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Poetry and Drama (and dragons!)
 

Poetry and Drama (and dragons!)

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    Poetry and Drama (and dragons!) Poetry and Drama (and dragons!) Presentation Transcript

    • Poetry and Drama --and dragons! ELE 616 Readings and Research in Children’s Literature Fall 2008
    • Young Adult Librarian Dewey on poetry June 5, 2009 Poetry and Drama
    • Dewey and poetry 2 June 5, 2009 Poetry and Drama
    • More Dewey and poetry June 5, 2009 Poetry and Drama
    • What is Poetry?
      • Poetry
        • Poetry (ancient Greek: ποιεω (poieo) = I create) is an art form in which human language is used for its aesthetic qualities in addition to, or instead of, its notional and semantic content. It consists largely of oral or literary works in which language is used in a manner that is felt by its user and audience to differ from ordinary prose.
          • from Wikipedia , the free encyclopedia
      June 5, 2009 Poetry and Drama
    • What is poetry?
      • What is poetry?
        • Poetry really has no one set definition. Shadow Poetry defines poetry as the art of writing thoughts, ideas, and dreams into imaginative language which can contain verse, pause, meter, repetition, and rhyme.
      June 5, 2009 Poetry and Drama
    • How poets have defined it
      • Here’s how some famous poets define poetry:
        • “ The best words in the best order.”
          • Samuel Taylor Coleridge
        • “ The record of the best and happiest moments of the best and happiest minds.”
          • Percy Bysshe Shelley
        • “ If I read a book and it makes my whole body so cold no fire can ever warm me, I know that it is poetry.”
          • Emily Dickinson
        • “ Poetry is the spontaneous overflow of powerful feelings.”
          • William Wordsworth
      June 5, 2009 Poetry and Drama What is poetry?
    • A poetical answer
      • What is Poetry?: A Non-Lecture
        • What is poetry? Love lie with me, and I will tell. Poetry a lawless enterprise. Poetry the truth that reveals all lies. Poetry a camera-eye without a shutter. Poetry, unlike armchair philosophy, does not leave the world unchanged.
          • Selection: What is Poetry? Rough Draft of an ARS POETICA Delivered, on the occasion of his receiving The Frost Medal, by Lawrence Ferlinghetti
      June 5, 2009 Poetry and Drama
    • More Poetry Thoughts
      • 12-year old Katie’s thoughts on poetry from True to Form by Elizabeth Berg:
        • If you see a sunset and try and describe it to someone in normal words, all you can say is, “Boy, I saw a great sunset last night.” But if you are a poet, you can give it to someone to feel for themselves. Like you make a little seed of what you saw, they swallow it, and it blooms again inside their own heart.
        • “ . . . then there is the scritch scritch of my pen, trying to say something so true. What if it works? Then when I read it again, the little voice inside will say, Yes. Yes. Yes.
          • From Poetry Thinks . . . by Kristine O'Connell George
      June 5, 2009 Poetry and Drama
        • The Poetry Foundation, publisher of Poetry magazine, is an independent literary organization committed to a vigorous presence for poetry in our culture. It exists to discover and celebrate the best poetry and to place it before the largest possible audience.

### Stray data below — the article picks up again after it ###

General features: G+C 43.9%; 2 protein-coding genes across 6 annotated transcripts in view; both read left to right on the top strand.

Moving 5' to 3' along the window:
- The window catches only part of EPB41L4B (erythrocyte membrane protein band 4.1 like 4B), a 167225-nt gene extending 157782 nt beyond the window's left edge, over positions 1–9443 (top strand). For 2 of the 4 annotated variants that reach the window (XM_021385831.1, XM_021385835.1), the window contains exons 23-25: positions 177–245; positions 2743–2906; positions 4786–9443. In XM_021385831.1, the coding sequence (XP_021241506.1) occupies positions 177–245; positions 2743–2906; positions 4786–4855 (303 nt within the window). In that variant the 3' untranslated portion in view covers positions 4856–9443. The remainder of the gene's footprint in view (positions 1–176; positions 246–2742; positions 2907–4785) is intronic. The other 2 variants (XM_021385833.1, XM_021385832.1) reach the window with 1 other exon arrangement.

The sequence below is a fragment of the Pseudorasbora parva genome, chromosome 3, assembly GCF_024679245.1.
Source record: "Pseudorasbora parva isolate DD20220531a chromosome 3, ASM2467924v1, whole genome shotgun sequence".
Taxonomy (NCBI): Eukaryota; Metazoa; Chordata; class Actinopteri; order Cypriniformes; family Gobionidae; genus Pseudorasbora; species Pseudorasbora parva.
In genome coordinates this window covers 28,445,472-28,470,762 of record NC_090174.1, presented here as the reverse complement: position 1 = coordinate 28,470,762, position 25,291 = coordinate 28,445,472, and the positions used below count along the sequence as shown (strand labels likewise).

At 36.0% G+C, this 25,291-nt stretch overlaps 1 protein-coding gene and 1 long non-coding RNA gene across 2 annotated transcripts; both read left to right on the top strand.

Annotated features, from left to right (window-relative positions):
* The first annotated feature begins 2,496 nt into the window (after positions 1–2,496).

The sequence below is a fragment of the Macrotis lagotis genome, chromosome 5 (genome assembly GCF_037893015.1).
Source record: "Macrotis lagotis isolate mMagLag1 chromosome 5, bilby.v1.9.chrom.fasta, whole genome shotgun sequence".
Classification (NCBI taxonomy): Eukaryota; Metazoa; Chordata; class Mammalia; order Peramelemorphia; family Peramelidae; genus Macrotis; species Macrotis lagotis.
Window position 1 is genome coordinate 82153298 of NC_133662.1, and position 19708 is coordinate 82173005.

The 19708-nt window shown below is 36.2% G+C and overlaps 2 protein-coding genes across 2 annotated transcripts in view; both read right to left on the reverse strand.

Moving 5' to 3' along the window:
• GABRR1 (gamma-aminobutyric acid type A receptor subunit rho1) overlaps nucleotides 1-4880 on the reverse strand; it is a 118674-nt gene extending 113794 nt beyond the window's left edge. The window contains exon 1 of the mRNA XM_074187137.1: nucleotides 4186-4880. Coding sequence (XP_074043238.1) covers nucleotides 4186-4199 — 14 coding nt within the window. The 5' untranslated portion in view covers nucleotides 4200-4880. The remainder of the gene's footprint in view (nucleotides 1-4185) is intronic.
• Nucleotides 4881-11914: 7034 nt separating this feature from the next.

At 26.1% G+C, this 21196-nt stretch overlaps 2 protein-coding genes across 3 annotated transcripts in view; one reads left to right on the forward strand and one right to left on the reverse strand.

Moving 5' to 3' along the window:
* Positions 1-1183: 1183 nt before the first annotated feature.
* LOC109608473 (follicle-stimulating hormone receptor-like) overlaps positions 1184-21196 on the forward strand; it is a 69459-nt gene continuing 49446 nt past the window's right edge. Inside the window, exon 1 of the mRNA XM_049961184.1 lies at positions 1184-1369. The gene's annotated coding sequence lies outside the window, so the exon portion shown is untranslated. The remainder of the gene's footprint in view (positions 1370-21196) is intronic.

• Poetry Magazine . Founded in Chicago by Harriet Monroe in 1912, Poetry is the oldest monthly devoted to verse in the English-speaking world.
      June 5, 2009 Poetry and Drama
    • Sponsored by Poetry Foundation June 5, 2009 Poetry and Drama
      • Welcome to poetry.org
        • Poetry.org is a resource site for poetry and poets. Here you can learn about the history, meaning, and types of poetry, as well as terms often used when reading and studying poetry. There is also the resource page : a series of links to various poetry sites for daily poetry, poetry organizations, poet biographies, and more. And there is our selection of poetry from various famous poets , including William Shakespeare , Robert Frost , Emily Dickinson , and e e cummings .
      June 5, 2009 Poetry and Drama
        • The Academy of American . . . administers a wide variety of programs, including National Poetry Month (April), the largest literary celebration in the world; online educational resources providing free poetry lesson plans for high school teachers; the Poetry Audio Archive, a collection of over 700 recordings dating back to the 1960s; and Poets.org , our award-winning website which provides a wealth of content on contemporary American poetry and receives a million unique users each month.
      June 5, 2009 Poetry and Drama
    • June 5, 2009 Poetry and Drama
    • Other poetry websites June 5, 2009 Poetry and Drama
    • A poet who wrote a load of nonsense
        • Edward Lear, Limericks, and Nonsense: A Little Nonsense
        • Edward Lear, Limericks, and Nonsense: There Once Was…
      June 5, 2009 Poetry and Drama
    • Shel Silverstein June 5, 2009 Poetry and Drama
    • Jack Prelutsky, the nation’s first Children’s Poet Laureate
      • “Never Poke Your Uncle With a Fork”
        • For years Jack Prelutsky has been known informally as a poet laureate for kids. Now the Poetry Foundation has made it official, naming him the nation’s first Children’s Poet Laureate and putting a prestigious stamp of approval on the man and his work.
      June 5, 2009 Poetry and Drama Jack Prelutsky, poet and chocolate-chip cookie aficionado, features 17 poems all about school in his book What a Day It Was at School! (Greenwillow, 2006). Jack Prelutsky by Lee Bennett Hopkins from
    • Poetry lessons June 5, 2009 Poetry and Drama ReadWriteThink Poetry Lessons for Writing Workshop ReadWriteThink Poetry Lessons for the Secondary Classroom